On 23-24 and 28-29 April the trial was held in Simferopol of the Crimean Tartar, Gomer Baev. An engineer, Baev was accused of distributing “deliberate fabrications defaming the Soviet State and social order” (Article 187-1 of the Ukrainian SSR Criminal Code, equivalent to Article 190-1 of the RSFSR Code). The evidence for the prosecution was: several letters from Crimean Tartars to official departments, unsigned but allegedly distributed by Baev; one of the Crimean Tartar information bulletins, copied out by Baev into a notebook, an action designated as “distribution” because, according to a witness’s evidence, Baev read out something from some notebook at a meeting; letters written by Baev himself about the position of the Crimean Tartars. In connection with the last mentioned, it is extremely interesting how one of these letters became involved in the trial.
A senior research worker at the Institute of Marxism-Leninism, Senichkina, a Party member, published an article on the nationalities question in which she wrote that the nationalities question in the USSR had been completely solved. Gomer Baev wrote a private letter to Senichkina in which he asked whether she considered the Crimean Tartar question solved as well, and if so, he asked her to explain why he, Gomer Baev, had been sacked from his job, turned out of the hostel and advised to leave the Crimea. Instead of replying, Senichkina sent the letter to the KGB as it “contained provocative questions”.
The judge A. A. Avramenko presided over the proceedings, the prosecution case was argued by the procurator Terentyev, and the lawyer N. A. Monakhov defended the accused. The trial was conducted correctly: those who had in fact come to the trial were present in the courtroom instead of a specially chosen audience, as is common in Moscow.
Elkhov, the head of the Simferopol Visa and Registration Office, a witness, confirmed that it was virtually impossible for Crimean Tartars to be registered for residence in the Crimea. The same was said by the senior engineer of a state farm where a work-gang of Crimean Tartars (including Baev) had been employed and immediately dismissed when their identity was discovered. The procurator explained that this was so because they lacked specialized knowledge, but the engineer confirmed that the work-gang had the necessary qualifications, that the state farm was still in need of workers – up to a hundred, and that the state farm could provide them with accommodation. To the lawyer’s question: “And if a similar work-gang were to come to you now, would you employ them?” the engineer quite frankly answered: “But they won’t be given residence permits!”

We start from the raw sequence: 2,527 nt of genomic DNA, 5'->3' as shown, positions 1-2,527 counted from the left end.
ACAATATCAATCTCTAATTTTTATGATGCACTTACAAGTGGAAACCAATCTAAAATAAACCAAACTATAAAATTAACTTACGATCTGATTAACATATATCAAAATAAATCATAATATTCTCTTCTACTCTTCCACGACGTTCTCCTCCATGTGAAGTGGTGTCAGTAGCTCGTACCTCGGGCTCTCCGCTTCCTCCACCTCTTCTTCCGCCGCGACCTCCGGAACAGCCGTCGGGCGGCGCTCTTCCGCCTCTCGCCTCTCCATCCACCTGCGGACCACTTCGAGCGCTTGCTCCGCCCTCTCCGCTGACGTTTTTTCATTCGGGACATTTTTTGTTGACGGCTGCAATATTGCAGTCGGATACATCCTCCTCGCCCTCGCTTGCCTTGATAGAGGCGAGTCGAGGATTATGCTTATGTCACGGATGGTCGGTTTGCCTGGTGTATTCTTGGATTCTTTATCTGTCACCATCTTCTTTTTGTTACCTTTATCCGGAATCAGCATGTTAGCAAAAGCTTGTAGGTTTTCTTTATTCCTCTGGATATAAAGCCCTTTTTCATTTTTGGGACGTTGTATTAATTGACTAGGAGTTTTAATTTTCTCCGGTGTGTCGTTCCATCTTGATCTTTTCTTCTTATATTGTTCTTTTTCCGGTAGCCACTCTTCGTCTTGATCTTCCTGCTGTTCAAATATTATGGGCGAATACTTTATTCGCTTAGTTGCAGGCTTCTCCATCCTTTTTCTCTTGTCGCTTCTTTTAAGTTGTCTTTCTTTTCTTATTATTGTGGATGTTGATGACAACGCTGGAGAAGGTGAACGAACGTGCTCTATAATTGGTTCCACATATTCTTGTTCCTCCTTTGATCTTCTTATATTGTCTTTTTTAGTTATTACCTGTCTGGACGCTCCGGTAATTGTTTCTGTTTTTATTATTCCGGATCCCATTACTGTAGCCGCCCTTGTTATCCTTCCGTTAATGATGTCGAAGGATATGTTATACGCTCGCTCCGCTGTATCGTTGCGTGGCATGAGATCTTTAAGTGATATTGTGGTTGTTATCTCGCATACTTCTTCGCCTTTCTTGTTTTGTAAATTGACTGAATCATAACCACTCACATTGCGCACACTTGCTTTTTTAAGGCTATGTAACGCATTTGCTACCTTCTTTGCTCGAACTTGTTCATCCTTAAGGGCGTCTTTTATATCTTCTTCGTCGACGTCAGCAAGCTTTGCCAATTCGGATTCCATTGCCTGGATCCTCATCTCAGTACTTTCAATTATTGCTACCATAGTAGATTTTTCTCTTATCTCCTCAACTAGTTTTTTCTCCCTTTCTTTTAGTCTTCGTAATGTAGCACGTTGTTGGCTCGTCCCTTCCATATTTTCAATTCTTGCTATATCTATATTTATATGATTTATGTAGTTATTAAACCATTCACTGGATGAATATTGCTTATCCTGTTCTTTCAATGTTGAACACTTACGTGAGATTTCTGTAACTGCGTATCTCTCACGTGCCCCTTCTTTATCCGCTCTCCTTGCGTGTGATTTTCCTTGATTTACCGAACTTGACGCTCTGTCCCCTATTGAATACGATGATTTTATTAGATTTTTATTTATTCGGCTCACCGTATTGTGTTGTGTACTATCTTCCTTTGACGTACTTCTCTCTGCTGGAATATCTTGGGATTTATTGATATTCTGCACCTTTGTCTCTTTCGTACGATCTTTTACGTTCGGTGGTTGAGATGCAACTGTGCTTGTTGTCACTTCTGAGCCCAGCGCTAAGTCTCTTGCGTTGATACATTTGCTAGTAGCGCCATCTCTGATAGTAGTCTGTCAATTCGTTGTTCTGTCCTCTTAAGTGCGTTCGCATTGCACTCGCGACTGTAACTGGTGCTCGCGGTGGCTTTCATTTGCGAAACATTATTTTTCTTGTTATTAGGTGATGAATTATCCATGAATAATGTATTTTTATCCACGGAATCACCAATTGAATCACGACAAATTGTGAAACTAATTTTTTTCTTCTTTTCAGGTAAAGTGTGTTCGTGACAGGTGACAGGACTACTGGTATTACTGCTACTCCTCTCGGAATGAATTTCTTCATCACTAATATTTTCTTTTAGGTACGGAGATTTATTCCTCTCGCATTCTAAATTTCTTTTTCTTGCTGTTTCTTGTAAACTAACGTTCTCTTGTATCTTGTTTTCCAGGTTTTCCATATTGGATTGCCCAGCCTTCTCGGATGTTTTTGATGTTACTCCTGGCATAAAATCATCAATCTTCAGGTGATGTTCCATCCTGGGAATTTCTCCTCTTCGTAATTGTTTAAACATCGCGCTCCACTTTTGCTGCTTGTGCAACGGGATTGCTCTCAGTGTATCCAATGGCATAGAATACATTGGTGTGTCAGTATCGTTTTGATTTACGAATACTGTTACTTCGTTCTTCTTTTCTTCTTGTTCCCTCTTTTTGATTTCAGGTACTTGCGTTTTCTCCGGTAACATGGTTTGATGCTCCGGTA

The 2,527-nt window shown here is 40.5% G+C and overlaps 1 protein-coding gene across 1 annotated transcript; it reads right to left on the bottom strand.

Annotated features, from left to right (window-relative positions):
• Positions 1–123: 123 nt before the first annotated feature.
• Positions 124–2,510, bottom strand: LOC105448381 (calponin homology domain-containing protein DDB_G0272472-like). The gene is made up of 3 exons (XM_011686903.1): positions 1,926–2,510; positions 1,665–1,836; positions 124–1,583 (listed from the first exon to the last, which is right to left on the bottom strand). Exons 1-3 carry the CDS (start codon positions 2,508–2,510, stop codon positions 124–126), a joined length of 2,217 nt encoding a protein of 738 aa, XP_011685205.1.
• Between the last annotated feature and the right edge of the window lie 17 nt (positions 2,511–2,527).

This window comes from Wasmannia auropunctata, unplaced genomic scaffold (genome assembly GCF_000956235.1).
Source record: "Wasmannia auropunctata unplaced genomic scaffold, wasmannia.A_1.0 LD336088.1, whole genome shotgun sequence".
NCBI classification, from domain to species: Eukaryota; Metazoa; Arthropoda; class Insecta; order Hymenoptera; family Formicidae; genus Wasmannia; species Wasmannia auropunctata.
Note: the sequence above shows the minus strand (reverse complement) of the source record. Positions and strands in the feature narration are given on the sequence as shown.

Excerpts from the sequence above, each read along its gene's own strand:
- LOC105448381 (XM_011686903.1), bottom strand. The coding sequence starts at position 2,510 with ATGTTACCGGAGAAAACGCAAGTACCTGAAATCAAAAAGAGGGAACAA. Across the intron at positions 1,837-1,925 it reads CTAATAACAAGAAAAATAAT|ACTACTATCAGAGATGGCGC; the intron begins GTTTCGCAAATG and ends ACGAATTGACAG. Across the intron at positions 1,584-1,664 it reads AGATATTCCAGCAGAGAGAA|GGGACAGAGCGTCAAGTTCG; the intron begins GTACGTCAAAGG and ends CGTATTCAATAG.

The procurator, having taken into account the defendant’s hard-working way of life and the absence of any previous conviction, pointed out that the defendant had not pleaded guilty and had not recanted and therefore represented a danger for society. The procurator demanded that Gomer Baev be given three years in a labour camp, i.e. the maximum under that Article.
The defence lawyer made no reference to the contents of those documents which Baev denied having helped to compile and distribute, – and he convincingly showed that his client was speaking the truth. As regards the documents which Baev had compiled, the defence lawyer adopted the following line: the facts, set out in the documents, are indisputable; strongly-worded phrases – the product of the emotions not the mind – are to be found, but they cannot be called slanderous. The defence lawyer asked the court to acquit Baev, there being no basis for a criminal charge.
Gomer Baev in his final speech described the deportation of his people from the Crimea, the way they starved to. death in exile, and their struggle for the restoration of their national rights.
The court found Gomer Baev guilty according to Article 187-1 of the Ukrainian Criminal Code and sentenced him to two years in a labour camp.